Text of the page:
The Different Types Of Heated Bird Baths Available For Freezing Winters

Bird baths come in a multitude of materials including gorgeous ceramic or glass, classic cement that will last, or cheaper plastic. Further, you could even make a DIY bird bath out of materials you may already have. Unfortunately, none of those options will make it through the long, cold winter if the water within freezes and expands. Not only can ice crack the basin of a bird bath, but our feathered friends need water year-round — whether the temperatures are below freezing or not. To solve both of these problems, there are two types of heated bird baths you could buy to keep your investment from cracking while supporting any overwintering birds in your area. The first has a built-in heater, while the second features an external heater that's added to an existing bird bath.

When the temperatures start to drop, available water becomes a precious commodity for wildlife. Frozen ponds and puddles are of no use to thirsty birds, so adding a heated bird bath to your yard can provide them with drinking water and a place to bathe. You may even attract a wider variety of these winter beauties to your property because they know that their basic needs can be met. 

Bird baths with built-in heaters

If you are in the market for a brand-new bird bath, consider purchasing one that has a built-in heater. Some options feature thermostats to keep the water in your basin at a consistent temperature, preventing the water from freezing and thawing over and over again. This will make it easy for you to maintain your bird bath in the winter. There are plenty of products on the market, but if you live in a northern climate where snow and ice are the norm during cold months, there are options that can keep the water thawed even when the temperatures reach well below zero.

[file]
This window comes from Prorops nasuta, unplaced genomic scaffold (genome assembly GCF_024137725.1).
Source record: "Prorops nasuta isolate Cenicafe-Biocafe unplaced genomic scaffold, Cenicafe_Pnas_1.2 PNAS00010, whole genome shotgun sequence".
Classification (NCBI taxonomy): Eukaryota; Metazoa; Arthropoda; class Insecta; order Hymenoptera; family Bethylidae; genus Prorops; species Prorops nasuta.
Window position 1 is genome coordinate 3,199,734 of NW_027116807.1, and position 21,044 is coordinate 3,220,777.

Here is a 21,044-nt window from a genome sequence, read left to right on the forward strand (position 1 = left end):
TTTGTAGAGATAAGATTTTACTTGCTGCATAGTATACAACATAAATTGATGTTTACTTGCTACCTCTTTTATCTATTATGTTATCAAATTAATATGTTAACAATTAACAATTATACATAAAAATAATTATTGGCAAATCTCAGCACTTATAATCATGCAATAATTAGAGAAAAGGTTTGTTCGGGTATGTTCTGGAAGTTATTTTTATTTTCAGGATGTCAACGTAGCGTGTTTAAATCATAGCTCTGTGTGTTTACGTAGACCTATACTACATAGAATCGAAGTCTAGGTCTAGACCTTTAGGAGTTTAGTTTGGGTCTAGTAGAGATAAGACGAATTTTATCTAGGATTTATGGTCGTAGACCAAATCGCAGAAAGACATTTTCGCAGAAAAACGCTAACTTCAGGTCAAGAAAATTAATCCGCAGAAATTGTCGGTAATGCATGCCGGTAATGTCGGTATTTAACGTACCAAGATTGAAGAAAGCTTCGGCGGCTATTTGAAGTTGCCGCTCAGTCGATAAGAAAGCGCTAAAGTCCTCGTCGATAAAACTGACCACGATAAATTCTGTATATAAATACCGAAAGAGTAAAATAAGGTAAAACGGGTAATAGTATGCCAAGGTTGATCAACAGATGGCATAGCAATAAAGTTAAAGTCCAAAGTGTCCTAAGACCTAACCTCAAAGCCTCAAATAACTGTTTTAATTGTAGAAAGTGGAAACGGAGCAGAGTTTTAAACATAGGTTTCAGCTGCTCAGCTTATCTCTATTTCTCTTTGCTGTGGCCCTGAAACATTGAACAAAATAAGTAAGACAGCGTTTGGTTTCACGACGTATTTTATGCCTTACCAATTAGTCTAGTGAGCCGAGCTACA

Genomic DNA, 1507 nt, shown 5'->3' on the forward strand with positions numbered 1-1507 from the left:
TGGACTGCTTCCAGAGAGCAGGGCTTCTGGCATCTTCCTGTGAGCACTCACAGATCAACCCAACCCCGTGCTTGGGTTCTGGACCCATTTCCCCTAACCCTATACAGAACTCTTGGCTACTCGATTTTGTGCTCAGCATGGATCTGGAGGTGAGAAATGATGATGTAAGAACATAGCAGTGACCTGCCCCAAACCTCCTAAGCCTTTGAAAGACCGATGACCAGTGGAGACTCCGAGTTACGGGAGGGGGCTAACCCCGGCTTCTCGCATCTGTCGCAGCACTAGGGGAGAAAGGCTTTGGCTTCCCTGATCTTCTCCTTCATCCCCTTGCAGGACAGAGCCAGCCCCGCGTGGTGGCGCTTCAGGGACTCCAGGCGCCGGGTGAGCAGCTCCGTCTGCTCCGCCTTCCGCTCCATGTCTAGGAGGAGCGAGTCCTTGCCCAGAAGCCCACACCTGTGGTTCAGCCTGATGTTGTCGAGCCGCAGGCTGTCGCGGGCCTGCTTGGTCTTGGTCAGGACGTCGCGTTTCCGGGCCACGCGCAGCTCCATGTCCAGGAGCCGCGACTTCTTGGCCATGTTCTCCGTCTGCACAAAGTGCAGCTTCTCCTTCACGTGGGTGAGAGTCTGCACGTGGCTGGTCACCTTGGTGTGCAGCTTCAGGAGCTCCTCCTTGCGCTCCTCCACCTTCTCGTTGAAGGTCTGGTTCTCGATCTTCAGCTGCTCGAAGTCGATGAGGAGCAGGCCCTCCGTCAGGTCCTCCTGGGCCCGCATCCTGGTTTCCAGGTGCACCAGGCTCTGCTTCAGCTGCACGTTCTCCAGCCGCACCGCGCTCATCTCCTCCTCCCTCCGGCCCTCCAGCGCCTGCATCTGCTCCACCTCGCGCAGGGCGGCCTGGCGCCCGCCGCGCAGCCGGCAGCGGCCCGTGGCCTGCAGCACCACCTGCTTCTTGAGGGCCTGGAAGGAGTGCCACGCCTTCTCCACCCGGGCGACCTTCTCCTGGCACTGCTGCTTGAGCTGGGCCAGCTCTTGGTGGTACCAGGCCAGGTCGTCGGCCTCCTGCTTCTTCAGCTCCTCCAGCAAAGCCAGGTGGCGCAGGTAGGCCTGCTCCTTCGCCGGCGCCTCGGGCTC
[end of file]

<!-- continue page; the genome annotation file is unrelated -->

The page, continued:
Some heated bird baths on the market have a basic design and are primarily used for their function instead of as a yard decoration. However, if the appearance of your outdoor decor is very important to you, more expensive options offer the ornamental design of an attractive bird bath along with the added heating function. If you select a bird bath with a built-in heater, you will likely need an outdoor outlet to plug it in, so it may need to be placed close to your house.

External heaters for existing bird baths

For those who just want to improve their existing bird bath, they can simply add an immersion heater, also sometimes called a de-icer. These options do not work as well as a bird bath with a built-in heater, but in warmer regions, they may be all you need to keep your outdoor water source thawed on unusually cold days. Instead of heating the basin of your bird bath, this style of heater goes inside the bowl to keep the water from freezing. These de-icers come in many shapes and sizes. However, keep in mind that they shouldn't be used in concrete bird baths, as they could damage the material. 

Just like with built-in heated bird baths, the most efficient options of immersion heaters will require a power source. While there are types that need to be plugged into an outlet, there are also some solar options available. However, if the sun isn't shining, these types won't work and your water will freeze. Still, a solar heater might work for mild areas that get infrequent cold snaps, and they might be the only option if you do not have an outdoor outlet available.